A “world-leading” project pioneering all-electric air travel across the world has eyed up the Channel Islands as the perfect testbed for the new technology, it has emerged.
The UK government-funded Project Fresson, which aims to get all the regulations in place for electric aircraft ahead of testing battery-operated planes, has set its sights on Jersey, Guernsey and Alderney as the optimum sites for the project’s “vanguard."
A member of the project, Channel Islands-based aviation consultant and former pilot Mark Harrisson, has been briefing States Members across the islands about the possible benefits of such a project taking off here.
Pictured: The project's ambition is to get electric aircraft taking off across the world (Project Fresson/Mark Harrisson).
Speaking to Express about the local and international significance of testing and launching a fleet of electrical aircraft, Mr Harrisson says that it would not only provide “a very simple, quick, low-cost, step-on/step-off service” between the Channel Islands, but would also place Jersey, Guernsey and Alderney at the “world-leading edge of aviation."
He remarked: “What is happening to aviation here is massive. It is the single biggest project in all of aviation history – no question about that.”
Having lived in Alderney for nine years operating helicopters from Brecqhou, Mr Harrisson says that his former home has been worst affected by the quality of air links between the islands.
“Part of this project for me is because I want to help Alderney. It would undoubtedly have a massive positive effect there.”
It’s proposed that, once Fresson has secured, “...design, manufacture and operational regulations for all electric public transport aircrafts” with the European and International regulator, it will be producing a test aircraft – a modified BN-2 Islander.
Pictured: The test aircraft for the project will be a modified BN-2 Islander (Project Fresson/Mark Harrisson).
Choosing this type of aircraft, which has a long history of operating routes in between the Channel Islands, Mr Harrisson says “is a happy coincidence”.
“It is incredibly fortuitous that they chose the Islander, because the Islander was very, very well accepted and respected in the Channel Islands. And for the inter-island route only – so the race track around the Channel Islands – the islander is extremely well suited and it can be operated efficiently and cheaply and quickly,” he explained.
The plan is to transform old aircrafts into electrical ones, driving down cost and increasing the opportunity for highly skilled engineering jobs locally.
After collecting data from the operation of the modified Islanders, Project Fresson’s ambition is to work on launching a commercially-sized 80 to 100-seater plane that has been modified to run wholly on electricity.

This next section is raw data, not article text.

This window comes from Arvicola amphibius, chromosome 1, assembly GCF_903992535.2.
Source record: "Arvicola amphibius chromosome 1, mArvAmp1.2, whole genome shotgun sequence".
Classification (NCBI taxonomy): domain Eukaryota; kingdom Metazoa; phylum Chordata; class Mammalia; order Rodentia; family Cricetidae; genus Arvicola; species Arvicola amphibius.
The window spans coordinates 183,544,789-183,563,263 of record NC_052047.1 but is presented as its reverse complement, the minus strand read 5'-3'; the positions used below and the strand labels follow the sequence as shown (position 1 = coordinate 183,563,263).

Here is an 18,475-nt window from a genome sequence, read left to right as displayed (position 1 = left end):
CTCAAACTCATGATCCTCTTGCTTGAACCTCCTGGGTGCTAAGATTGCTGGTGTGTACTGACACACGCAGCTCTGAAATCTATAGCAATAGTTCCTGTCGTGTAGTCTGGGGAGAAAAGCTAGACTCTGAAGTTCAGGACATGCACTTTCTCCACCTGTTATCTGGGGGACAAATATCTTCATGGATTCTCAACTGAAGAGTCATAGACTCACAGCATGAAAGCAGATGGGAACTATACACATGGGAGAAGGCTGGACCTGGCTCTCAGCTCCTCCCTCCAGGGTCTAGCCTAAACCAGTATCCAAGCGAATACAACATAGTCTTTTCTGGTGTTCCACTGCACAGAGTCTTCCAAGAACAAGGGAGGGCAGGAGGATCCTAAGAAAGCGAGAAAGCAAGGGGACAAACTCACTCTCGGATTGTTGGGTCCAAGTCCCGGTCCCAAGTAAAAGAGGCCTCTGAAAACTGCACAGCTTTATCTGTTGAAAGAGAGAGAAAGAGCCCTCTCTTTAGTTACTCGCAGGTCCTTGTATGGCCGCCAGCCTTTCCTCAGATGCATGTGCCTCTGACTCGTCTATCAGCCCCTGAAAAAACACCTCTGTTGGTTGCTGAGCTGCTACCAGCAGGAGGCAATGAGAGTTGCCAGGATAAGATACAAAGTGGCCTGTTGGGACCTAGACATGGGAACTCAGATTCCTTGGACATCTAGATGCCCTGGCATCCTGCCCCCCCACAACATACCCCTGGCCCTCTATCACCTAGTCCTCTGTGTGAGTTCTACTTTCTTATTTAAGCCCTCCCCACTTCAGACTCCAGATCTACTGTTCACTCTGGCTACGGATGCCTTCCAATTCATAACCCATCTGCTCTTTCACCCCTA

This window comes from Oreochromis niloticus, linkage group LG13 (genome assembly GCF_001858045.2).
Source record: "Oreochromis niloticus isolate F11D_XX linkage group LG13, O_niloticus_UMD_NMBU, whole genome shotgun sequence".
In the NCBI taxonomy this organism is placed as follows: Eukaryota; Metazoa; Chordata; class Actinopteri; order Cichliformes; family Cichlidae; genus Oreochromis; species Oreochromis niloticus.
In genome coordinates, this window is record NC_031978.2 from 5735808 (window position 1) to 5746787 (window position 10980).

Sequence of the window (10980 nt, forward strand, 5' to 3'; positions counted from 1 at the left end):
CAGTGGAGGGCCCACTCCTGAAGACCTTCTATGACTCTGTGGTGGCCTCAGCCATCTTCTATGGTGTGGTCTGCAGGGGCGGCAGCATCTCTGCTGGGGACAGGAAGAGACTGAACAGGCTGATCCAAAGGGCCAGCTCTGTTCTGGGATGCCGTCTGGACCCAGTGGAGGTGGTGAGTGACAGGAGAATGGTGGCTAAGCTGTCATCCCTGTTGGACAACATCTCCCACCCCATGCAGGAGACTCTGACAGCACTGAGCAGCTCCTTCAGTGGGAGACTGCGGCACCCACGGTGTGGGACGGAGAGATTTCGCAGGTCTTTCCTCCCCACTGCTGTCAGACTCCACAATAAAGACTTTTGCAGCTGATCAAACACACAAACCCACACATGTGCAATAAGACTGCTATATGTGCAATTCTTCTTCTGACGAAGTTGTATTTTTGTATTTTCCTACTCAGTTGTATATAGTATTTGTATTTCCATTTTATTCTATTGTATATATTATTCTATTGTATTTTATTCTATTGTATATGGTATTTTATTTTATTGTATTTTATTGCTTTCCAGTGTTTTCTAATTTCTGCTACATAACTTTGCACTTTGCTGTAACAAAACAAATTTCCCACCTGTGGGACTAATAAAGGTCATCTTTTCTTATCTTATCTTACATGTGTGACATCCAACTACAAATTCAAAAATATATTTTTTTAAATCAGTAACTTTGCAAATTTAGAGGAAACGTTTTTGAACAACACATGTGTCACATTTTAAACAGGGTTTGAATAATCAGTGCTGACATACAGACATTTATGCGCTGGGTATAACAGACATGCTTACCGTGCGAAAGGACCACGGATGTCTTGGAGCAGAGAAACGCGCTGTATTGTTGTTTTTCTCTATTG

Mr Harrison says that there are a number of reasons Project Fresson has settled on the Channel Islands to ‘pilot’ the new technology.
Pictured: The sky's not the limit for Mr Harrisson's electrical aviation ambitions.
“The Channel Islands have got short flights that match the electric aircraft performance; they’ve got existing infrastructure and maintenance capability for aviation; there’s local high regard for the Islander aircraft and that’s gained by previous use; it’s a mature finance industry able to support an expanding aviation programme and there’s a strong desire for a very simple, quick, low-cost, step on-step off service," he said.
According to Mr Harrisson, the project's partners - Rolls Royce, Cranfield University, Warwick University, Denis Feranti Group, Britten-Norman and Delta Motor Sports – will be coming to Jersey, Guernsey and Alderney later on this year to brief States Members themselves about the initiative.
Elaborating on the possible benefits for the Channel Islands, Mr Harrisson said Project Fresson would invite “elevated media focus”, as well as providing the archipelago with “a very high profile green flagship, local hi-tech green jobs at the world-leading edge of aviation".
Focusing on the job opportunities this could present, he added: “Because of the fact that electric aviation would be a leading edge technology… the people that would be trained in that electric aviation would be world-leaders, but they would be here.
“In the way of these things, people will go travel the world and they will be taking that knowledge and experience with them and we can also, by way of consultancies, send that experience and knowledge abroad – we can charge for that, which we will be doing. But it will be for the good of the total population of the Channel Islands.”
He also spoke about the possibilities of having a Channel Island-based hub for the modification of the aircrafts into electric planes.
In terms of launching the electric airline in the Channel Islands, Mr Harrisson envisages that it be a publicly-owned, not-for-profit company that is either funded by the governments of each of the islands or by shareholders through other co-operatives run locally.
“My wish is that it goes down to be owned by very, very broadly, the 200,000 people living in the Channel Islands. Now, exactly how that’s done, there are a number of ways that that could be done – I’m looking for the best route.
“But I see no reason why that shouldn’t happen in that format. It will produce the cheapest possible format that will allow our travel between the islands to be the absolutely lowest price at the best service and that’s the bit I’m aiming at.”
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